Former First Lady Michelle Obama appeared at a public event in Denver, Colorado, July 25 and told the thousands in attendance that she still deals with racism.
Obama was interviewed at a Women's Foundation of Colorado meeting, according to the Denver Post.
She was first asked what shards had cut the deepest when she broke through the glass ceiling of being the first black first lady.
"The shards that cut me the deepest were the ones that intended to cut," she answered, according to the Post.
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She pointed to examples of how people had described her as an ape and commented on her bottom.
"Knowing that after eight years of working really hard for this country, there are still people who won't see me for what I am because of my skin color," she added.
She went on to express her views about women.
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"Women, we endure those cuts in so many ways that we don't even notice we're cut," Obama added. "We are living with small tiny cuts and we are bleeding every single day. And we're still getting up."
The foundation described Obama as "a role model, champion and inspiration for women, families, and young people across America and around the world," according to the Colorado Springs Gazette.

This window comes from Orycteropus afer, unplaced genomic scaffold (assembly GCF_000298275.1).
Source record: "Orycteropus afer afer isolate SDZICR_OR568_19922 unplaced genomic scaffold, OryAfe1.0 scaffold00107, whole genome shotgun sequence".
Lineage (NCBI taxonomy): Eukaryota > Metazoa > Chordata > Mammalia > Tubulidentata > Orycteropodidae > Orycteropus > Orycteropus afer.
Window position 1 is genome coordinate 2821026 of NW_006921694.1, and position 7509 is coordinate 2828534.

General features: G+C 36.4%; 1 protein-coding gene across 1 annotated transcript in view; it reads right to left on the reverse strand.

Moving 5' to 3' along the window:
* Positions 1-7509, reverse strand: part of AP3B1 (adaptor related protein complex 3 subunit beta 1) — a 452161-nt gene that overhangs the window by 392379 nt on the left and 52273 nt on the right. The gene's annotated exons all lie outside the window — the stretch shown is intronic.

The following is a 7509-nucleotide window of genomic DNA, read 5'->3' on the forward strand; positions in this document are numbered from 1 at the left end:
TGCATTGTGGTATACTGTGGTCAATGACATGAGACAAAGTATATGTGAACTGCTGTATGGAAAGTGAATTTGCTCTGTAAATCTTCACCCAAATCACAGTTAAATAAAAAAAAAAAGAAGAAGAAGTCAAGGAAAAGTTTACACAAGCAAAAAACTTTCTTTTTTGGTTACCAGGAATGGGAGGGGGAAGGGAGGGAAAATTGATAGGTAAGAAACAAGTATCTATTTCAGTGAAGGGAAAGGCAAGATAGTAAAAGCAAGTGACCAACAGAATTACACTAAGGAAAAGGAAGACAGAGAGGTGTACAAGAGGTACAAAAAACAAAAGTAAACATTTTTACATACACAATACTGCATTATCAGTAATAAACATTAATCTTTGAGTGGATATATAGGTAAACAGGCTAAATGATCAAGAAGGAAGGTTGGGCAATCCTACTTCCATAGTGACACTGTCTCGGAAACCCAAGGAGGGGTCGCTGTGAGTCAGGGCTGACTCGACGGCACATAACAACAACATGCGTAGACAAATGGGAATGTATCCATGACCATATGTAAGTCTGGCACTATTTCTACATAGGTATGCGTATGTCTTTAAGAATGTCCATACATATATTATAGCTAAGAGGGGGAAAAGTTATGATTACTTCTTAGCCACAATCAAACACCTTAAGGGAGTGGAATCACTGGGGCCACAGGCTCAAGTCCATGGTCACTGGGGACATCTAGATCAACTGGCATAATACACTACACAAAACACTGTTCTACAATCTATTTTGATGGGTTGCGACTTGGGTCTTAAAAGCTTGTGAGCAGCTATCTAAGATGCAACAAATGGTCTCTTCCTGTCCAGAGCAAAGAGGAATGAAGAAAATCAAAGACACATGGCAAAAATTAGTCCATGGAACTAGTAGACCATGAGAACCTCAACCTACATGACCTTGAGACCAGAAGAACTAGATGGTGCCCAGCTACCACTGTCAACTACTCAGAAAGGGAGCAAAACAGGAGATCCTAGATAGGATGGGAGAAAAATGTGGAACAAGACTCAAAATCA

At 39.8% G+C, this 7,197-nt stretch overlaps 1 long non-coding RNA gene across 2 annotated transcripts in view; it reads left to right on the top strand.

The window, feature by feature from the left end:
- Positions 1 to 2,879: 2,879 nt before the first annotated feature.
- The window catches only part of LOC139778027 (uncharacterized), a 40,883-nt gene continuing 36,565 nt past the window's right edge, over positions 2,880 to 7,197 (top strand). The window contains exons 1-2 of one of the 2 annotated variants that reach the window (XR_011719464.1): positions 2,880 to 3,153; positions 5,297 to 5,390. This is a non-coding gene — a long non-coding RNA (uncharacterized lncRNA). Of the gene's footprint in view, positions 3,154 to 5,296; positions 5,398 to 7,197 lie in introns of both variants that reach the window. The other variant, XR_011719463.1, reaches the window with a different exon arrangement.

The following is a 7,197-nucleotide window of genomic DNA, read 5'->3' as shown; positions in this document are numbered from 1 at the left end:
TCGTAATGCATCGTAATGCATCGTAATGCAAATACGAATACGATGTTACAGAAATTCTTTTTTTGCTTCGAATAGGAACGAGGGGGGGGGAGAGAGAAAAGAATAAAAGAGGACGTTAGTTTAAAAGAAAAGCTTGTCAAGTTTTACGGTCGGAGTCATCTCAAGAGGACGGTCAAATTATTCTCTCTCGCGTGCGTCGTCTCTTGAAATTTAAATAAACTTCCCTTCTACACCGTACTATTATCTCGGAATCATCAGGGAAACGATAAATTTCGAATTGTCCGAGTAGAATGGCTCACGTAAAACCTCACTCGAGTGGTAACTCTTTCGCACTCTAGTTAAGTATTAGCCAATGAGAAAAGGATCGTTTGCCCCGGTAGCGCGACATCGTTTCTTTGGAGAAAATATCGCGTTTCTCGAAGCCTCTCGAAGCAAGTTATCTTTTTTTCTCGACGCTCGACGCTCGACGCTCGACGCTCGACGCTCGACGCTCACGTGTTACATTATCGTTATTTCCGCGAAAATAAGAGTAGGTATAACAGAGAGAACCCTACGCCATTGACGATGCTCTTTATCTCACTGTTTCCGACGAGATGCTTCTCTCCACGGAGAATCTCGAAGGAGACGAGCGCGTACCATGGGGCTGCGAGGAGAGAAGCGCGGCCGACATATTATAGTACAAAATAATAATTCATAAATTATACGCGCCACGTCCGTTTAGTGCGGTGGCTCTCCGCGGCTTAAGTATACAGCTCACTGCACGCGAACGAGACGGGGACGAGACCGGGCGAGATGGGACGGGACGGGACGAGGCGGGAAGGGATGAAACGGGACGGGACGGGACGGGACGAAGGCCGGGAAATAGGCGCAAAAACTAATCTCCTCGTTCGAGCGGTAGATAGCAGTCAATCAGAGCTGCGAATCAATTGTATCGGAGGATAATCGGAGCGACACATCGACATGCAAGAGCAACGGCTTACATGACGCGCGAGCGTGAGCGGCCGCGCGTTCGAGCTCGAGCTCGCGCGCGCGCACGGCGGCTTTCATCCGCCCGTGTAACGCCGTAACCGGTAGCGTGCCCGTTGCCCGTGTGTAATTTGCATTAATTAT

But Obama insisted she had not achieved everything she has done alone.
"I'm a strong woman because of other strong women," Obama added. "You don't mother alone, you don't grandparent alone, you don't struggle alone. You find your community."
Obama avoided commenting directly on politics, but did receive cheers when she alluded at times to her disagreements with the Trump administration. She said she would not be seeking public office.
Her remarks focused mainly on education and supporting women and girls to reach their full potential, issues which she worked on during her time as first lady. She rejected the notion of a one-size-fits-all education system, arguing that different learning styles must be accepted.
Obama advised the audience to become active in their communities and to encourage young girls to do their best.
She put forward a positive message.
"The people in this country are universally good and kind and honest and decent," Obama said, the Post reported. "Don't be afraid of the country you live in. The folks here are good."
The event was a fundraiser to support research, public policy advocacy, and grants for women and girls in the state.